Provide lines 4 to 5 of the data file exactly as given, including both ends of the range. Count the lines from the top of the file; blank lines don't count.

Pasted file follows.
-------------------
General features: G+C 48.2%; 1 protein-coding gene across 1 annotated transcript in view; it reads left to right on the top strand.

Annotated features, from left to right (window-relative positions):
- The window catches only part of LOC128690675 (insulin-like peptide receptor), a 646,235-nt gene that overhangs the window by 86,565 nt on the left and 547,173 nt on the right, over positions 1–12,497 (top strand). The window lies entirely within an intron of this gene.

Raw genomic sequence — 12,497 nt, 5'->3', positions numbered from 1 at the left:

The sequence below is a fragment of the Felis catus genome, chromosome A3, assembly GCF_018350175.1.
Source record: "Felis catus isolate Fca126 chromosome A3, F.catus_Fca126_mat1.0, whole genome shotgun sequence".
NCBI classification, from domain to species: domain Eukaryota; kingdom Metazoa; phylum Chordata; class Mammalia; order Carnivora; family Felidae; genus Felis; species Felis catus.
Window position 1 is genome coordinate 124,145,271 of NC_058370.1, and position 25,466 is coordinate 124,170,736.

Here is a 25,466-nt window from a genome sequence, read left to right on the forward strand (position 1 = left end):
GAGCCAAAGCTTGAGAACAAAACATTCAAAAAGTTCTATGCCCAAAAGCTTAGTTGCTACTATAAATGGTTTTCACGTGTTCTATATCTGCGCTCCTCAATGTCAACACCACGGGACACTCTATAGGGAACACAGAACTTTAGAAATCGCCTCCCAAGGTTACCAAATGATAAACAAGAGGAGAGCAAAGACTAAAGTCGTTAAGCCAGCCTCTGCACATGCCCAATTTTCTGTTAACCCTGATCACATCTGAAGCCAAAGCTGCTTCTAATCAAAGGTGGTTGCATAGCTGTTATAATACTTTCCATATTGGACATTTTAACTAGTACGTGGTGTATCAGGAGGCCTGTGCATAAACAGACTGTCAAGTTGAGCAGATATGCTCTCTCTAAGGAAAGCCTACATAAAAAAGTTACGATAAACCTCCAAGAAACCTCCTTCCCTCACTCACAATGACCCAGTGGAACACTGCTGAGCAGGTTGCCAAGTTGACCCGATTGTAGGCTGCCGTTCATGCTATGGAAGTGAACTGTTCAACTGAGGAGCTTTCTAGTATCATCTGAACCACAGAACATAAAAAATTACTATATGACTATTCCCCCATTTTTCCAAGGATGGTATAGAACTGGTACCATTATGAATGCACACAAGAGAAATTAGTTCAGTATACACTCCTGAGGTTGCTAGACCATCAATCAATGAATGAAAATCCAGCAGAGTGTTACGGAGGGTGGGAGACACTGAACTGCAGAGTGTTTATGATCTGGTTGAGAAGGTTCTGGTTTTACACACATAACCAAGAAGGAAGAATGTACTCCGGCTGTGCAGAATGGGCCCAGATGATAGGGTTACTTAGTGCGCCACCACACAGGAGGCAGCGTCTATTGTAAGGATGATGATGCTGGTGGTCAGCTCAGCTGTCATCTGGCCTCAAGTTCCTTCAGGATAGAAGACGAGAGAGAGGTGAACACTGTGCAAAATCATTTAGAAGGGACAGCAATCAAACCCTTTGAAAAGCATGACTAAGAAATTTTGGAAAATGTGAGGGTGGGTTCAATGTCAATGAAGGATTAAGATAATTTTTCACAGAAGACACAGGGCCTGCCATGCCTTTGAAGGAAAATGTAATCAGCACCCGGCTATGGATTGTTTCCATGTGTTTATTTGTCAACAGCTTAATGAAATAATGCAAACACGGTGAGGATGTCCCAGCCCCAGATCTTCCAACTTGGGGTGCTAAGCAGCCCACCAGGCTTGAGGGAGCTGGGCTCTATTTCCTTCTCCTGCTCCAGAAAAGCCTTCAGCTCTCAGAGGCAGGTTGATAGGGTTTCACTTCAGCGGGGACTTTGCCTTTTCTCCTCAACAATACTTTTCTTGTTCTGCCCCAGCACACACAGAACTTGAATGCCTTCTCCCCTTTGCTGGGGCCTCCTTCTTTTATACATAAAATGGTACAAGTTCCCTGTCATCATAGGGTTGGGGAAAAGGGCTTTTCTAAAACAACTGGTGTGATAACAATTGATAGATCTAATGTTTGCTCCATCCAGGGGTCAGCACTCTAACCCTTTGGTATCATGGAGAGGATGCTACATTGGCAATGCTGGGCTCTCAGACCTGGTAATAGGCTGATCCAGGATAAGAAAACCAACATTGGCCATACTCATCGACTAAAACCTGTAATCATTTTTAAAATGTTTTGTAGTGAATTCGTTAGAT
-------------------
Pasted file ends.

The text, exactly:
Raw genomic sequence — 12,497 nt, 5'->3', positions numbered from 1 at the left:

The sequence below is a fragment of the Felis catus genome, chromosome A3, assembly GCF_018350175.1.